On February 5, a prominent representative of Azerbaijani culture, an outstanding composer, scientist, teacher and public figure, People's Artist of the USSR, Hero of Socialist Labor, laureate of State Prizes of the USSR and Azerbaijan, Academician Kara Karaev would've turned 100. The concert at the Moscow Tchaikovsky Conservatory was dedicated to the anniversary.
Composer Faradj Karayev, the son of maestro, Honored Artist of Azerbaijan, professor of the Moscow Conservatory and Baku Music Academy, speaking to Vestnik Kavkaza, said that it was a chamber concert: "Chamber concerts are not the tradition of 100th anniversaries, but we put together the program - two sets of piano compositions - Prelude, Op. 28, No. 4 and the Seven Beauties ballet suite arranged for the piano. As well as the vocal block - three nocturnes to a text by Langston Hughes, which also have not been performed for at least 40 years. A violin sonata, a sonata for violin and piano were also included. We tried to combine all the genres to excite our listeners."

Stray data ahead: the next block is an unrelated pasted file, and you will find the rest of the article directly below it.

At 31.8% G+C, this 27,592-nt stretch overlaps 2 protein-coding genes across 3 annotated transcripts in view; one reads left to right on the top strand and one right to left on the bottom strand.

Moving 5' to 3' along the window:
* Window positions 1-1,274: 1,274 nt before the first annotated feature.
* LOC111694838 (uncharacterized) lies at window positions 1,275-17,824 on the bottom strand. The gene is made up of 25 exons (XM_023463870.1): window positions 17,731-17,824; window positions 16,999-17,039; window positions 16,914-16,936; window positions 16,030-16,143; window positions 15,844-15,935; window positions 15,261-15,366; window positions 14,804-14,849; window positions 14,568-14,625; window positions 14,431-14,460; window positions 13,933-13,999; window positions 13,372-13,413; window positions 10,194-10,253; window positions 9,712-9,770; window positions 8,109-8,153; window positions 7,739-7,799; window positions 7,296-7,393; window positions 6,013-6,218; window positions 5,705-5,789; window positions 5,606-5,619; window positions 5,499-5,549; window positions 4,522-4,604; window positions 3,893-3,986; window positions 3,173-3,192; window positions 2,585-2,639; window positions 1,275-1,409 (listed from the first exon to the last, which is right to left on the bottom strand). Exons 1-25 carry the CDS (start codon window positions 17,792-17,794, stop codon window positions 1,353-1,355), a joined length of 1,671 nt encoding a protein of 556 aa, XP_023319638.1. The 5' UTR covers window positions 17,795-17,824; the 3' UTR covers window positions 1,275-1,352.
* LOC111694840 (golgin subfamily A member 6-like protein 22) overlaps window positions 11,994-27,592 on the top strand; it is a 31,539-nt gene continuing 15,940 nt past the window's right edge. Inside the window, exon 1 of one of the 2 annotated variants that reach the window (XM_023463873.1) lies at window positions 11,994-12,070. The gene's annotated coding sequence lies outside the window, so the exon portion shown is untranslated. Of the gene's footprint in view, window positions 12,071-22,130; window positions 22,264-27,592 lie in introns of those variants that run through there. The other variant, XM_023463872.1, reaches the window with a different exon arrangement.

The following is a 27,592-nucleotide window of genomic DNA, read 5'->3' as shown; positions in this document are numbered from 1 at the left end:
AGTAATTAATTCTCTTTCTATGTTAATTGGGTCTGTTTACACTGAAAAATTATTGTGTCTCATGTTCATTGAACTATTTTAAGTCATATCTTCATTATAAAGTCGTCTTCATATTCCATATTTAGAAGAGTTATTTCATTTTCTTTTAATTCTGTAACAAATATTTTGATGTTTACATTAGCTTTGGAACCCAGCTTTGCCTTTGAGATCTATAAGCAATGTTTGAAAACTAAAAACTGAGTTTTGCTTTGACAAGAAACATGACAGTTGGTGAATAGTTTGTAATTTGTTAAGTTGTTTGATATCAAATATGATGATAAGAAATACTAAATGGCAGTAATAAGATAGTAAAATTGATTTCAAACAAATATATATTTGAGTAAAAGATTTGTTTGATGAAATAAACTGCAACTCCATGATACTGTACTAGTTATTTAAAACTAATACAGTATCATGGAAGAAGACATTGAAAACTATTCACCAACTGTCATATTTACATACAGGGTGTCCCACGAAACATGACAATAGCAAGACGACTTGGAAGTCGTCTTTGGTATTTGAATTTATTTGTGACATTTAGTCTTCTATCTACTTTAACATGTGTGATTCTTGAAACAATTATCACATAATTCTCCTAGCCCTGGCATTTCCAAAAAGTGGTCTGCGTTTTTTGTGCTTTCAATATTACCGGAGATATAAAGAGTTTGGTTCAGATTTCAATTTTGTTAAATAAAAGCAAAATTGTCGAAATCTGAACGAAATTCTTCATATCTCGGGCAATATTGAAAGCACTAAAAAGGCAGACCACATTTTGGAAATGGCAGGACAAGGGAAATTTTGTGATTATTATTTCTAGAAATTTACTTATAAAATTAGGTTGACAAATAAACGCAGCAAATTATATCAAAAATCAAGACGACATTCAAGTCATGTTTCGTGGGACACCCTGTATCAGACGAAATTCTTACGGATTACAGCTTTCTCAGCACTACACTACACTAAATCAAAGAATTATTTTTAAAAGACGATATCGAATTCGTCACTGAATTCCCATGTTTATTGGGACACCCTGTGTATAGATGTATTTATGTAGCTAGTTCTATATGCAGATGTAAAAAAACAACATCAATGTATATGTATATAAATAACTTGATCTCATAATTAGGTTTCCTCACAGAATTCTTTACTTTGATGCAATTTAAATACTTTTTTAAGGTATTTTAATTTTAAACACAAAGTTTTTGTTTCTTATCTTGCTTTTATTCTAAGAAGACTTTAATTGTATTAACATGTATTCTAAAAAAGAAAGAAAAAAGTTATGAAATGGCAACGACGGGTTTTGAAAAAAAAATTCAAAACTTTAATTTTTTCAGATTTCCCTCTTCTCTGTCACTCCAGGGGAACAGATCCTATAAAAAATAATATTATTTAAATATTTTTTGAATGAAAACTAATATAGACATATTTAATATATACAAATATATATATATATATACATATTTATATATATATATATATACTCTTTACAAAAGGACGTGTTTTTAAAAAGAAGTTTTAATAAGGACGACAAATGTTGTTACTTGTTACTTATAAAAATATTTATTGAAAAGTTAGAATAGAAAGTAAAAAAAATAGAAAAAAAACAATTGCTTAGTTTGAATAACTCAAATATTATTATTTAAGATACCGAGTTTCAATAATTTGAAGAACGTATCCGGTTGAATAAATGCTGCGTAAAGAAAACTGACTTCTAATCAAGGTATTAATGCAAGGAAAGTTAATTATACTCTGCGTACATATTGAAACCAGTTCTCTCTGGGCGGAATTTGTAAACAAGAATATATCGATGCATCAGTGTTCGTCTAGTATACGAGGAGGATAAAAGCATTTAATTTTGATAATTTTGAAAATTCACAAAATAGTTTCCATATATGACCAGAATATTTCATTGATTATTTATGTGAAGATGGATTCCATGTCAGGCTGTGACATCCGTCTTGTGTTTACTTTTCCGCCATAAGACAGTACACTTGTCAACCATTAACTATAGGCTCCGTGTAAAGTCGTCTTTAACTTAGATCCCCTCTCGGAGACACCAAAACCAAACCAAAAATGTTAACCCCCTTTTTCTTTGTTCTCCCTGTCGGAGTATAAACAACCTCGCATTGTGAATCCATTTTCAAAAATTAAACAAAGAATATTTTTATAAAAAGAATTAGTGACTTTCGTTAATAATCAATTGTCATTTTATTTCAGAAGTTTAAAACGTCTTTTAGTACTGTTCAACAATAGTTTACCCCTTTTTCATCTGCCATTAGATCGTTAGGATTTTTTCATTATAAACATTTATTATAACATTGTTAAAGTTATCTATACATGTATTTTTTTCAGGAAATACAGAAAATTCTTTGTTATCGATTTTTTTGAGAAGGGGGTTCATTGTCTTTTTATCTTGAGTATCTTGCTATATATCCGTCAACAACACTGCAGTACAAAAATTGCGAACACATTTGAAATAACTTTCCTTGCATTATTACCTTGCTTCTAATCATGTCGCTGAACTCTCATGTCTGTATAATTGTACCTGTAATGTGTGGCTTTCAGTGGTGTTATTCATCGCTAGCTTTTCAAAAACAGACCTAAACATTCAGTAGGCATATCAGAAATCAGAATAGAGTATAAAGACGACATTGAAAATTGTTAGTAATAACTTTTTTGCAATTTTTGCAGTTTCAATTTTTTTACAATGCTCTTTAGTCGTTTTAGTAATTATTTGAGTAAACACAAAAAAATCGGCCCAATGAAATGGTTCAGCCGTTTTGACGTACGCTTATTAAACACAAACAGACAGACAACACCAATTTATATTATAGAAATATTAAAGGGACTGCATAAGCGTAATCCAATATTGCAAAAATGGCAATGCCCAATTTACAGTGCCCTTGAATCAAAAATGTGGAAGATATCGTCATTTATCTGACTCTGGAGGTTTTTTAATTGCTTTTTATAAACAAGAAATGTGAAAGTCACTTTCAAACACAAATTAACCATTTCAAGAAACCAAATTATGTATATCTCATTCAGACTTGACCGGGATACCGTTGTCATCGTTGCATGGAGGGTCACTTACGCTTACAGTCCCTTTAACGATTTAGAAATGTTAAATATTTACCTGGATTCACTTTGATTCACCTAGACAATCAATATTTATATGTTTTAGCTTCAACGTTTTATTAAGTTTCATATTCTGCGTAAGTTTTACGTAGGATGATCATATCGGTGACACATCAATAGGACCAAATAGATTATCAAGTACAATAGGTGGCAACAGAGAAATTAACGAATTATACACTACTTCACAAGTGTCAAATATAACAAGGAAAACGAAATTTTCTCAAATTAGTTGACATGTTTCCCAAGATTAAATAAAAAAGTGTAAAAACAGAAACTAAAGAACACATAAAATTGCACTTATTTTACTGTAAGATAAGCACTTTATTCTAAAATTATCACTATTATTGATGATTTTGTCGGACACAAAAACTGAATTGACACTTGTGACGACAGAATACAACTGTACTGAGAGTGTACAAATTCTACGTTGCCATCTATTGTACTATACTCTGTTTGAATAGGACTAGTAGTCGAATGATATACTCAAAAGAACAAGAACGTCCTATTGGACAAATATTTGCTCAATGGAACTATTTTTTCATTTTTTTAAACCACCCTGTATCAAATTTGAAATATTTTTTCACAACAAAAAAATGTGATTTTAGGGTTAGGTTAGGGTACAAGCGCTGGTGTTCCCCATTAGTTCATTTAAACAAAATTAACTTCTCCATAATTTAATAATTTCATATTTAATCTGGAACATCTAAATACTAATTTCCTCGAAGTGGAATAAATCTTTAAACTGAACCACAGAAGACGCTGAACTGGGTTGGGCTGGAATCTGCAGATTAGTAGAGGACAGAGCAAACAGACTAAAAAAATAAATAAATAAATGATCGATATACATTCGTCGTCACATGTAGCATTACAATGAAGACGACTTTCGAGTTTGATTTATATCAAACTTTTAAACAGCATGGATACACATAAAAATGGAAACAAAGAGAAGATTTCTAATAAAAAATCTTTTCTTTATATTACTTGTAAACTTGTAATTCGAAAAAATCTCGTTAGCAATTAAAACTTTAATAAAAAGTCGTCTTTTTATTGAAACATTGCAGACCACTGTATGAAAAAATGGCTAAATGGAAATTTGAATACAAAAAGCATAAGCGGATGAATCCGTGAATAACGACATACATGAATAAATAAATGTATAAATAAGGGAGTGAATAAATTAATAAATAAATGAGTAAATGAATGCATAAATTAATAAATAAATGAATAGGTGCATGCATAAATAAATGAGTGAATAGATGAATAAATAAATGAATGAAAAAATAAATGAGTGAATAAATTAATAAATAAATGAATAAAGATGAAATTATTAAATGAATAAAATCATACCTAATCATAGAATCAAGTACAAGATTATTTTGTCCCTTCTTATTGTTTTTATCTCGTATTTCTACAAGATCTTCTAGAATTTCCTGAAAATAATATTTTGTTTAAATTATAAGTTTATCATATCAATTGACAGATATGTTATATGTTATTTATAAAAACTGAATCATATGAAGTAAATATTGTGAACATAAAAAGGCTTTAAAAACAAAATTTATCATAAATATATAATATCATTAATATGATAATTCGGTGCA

Speaking about the influence of Azerbaijani culture on the music of the composer Faraj Karaev said: "This is the land where he was born, the air he breathed, the sun under which he grew, it's mother's milk. Maybe, there were no recognizable intonations of Azerbaijani music in his later work, but Karaev is still an Azerbaijani composer. This is not surprising or unusual. Although he has such works as the Vietnamese Suite, Albanian Rhapsody, The Path of Thunder - a ballet about the life of the South African republic. He still was true to himself, the son of his land. He was born in Baku, he always felt himself the son of Absheron. When he came from Moscow to Baku, he said: "I can breathe better here." All this was reflected in his music".